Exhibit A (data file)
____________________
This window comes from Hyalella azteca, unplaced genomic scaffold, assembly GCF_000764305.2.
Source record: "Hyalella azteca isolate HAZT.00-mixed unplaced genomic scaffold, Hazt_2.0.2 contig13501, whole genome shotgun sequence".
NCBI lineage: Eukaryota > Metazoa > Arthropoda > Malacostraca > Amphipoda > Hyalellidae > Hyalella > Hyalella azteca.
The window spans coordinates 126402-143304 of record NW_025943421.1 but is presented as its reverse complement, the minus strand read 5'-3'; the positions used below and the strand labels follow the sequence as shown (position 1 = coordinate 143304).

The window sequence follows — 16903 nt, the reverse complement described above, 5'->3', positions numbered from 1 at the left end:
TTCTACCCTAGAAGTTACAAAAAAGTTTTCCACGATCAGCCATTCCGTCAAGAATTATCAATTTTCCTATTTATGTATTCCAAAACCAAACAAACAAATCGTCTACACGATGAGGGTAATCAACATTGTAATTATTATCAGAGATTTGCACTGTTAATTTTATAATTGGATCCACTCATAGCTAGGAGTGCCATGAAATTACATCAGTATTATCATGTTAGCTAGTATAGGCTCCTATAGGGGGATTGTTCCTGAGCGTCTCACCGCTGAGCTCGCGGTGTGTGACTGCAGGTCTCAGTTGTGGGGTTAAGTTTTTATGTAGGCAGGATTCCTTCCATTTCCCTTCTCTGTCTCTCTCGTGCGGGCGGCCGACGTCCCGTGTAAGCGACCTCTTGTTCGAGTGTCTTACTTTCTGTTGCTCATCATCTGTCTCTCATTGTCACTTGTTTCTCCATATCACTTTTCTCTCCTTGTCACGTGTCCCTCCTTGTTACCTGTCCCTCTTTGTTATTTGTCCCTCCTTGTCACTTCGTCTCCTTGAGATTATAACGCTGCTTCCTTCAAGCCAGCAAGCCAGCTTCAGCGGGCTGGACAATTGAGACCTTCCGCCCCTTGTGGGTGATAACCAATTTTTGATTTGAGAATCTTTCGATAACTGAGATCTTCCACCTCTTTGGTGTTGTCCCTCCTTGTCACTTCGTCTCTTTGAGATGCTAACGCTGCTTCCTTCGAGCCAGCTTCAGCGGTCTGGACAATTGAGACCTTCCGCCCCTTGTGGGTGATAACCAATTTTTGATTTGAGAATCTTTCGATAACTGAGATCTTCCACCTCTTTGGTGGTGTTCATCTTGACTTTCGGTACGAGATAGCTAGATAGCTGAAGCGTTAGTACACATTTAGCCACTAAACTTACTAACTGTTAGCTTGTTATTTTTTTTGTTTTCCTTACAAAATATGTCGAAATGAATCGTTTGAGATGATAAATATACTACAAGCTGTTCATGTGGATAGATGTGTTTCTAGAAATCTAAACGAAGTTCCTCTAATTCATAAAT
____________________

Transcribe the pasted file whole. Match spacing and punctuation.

This window comes from Hyalella azteca, unplaced genomic scaffold, assembly GCF_000764305.2.
Source record: "Hyalella azteca isolate HAZT.00-mixed unplaced genomic scaffold, Hazt_2.0.2 contig13501, whole genome shotgun sequence".
NCBI lineage: Eukaryota > Metazoa > Arthropoda > Malacostraca > Amphipoda > Hyalellidae > Hyalella > Hyalella azteca.
The window spans coordinates 126402-143304 of record NW_025943421.1 but is presented as its reverse complement, the minus strand read 5'-3'; the positions used below and the strand labels follow the sequence as shown (position 1 = coordinate 143304).

The window sequence follows — 16903 nt, the reverse complement described above, 5'->3', positions numbered from 1 at the left end:
TTCTACCCTAGAAGTTACAAAAAAGTTTTCCACGATCAGCCATTCCGTCAAGAATTATCAATTTTCCTATTTATGTATTCCAAAACCAAACAAACAAATCGTCTACACGATGAGGGTAATCAACATTGTAATTATTATCAGAGATTTGCACTGTTAATTTTATAATTGGATCCACTCATAGCTAGGAGTGCCATGAAATTACATCAGTATTATCATGTTAGCTAGTATAGGCTCCTATAGGGGGATTGTTCCTGAGCGTCTCACCGCTGAGCTCGCGGTGTGTGACTGCAGGTCTCAGTTGTGGGGTTAAGTTTTTATGTAGGCAGGATTCCTTCCATTTCCCTTCTCTGTCTCTCTCGTGCGGGCGGCCGACGTCCCGTGTAAGCGACCTCTTGTTCGAGTGTCTTACTTTCTGTTGCTCATCATCTGTCTCTCATTGTCACTTGTTTCTCCATATCACTTTTCTCTCCTTGTCACGTGTCCCTCCTTGTTACCTGTCCCTCTTTGTTATTTGTCCCTCCTTGTCACTTCGTCTCCTTGAGATTATAACGCTGCTTCCTTCAAGCCAGCAAGCCAGCTTCAGCGGGCTGGACAATTGAGACCTTCCGCCCCTTGTGGGTGATAACCAATTTTTGATTTGAGAATCTTTCGATAACTGAGATCTTCCACCTCTTTGGTGTTGTCCCTCCTTGTCACTTCGTCTCTTTGAGATGCTAACGCTGCTTCCTTCGAGCCAGCTTCAGCGGTCTGGACAATTGAGACCTTCCGCCCCTTGTGGGTGATAACCAATTTTTGATTTGAGAATCTTTCGATAACTGAGATCTTCCACCTCTTTGGTGGTGTTCATCTTGACTTTCGGTACGAGATAGCTAGATAGCTGAAGCGTTAGTACACATTTAGCCACTAAACTTACTAACTGTTAGCTTGTTATTTTTTTTGTTTTCCTTACAAAATATGTCGAAATGAATCGTTTGAGATGATAAATATACTACAAGCTGTTCATGTGGATAGATGTGTTTCTAGAAATCTAAACGAAGTTCCTCTAATTCATAAAT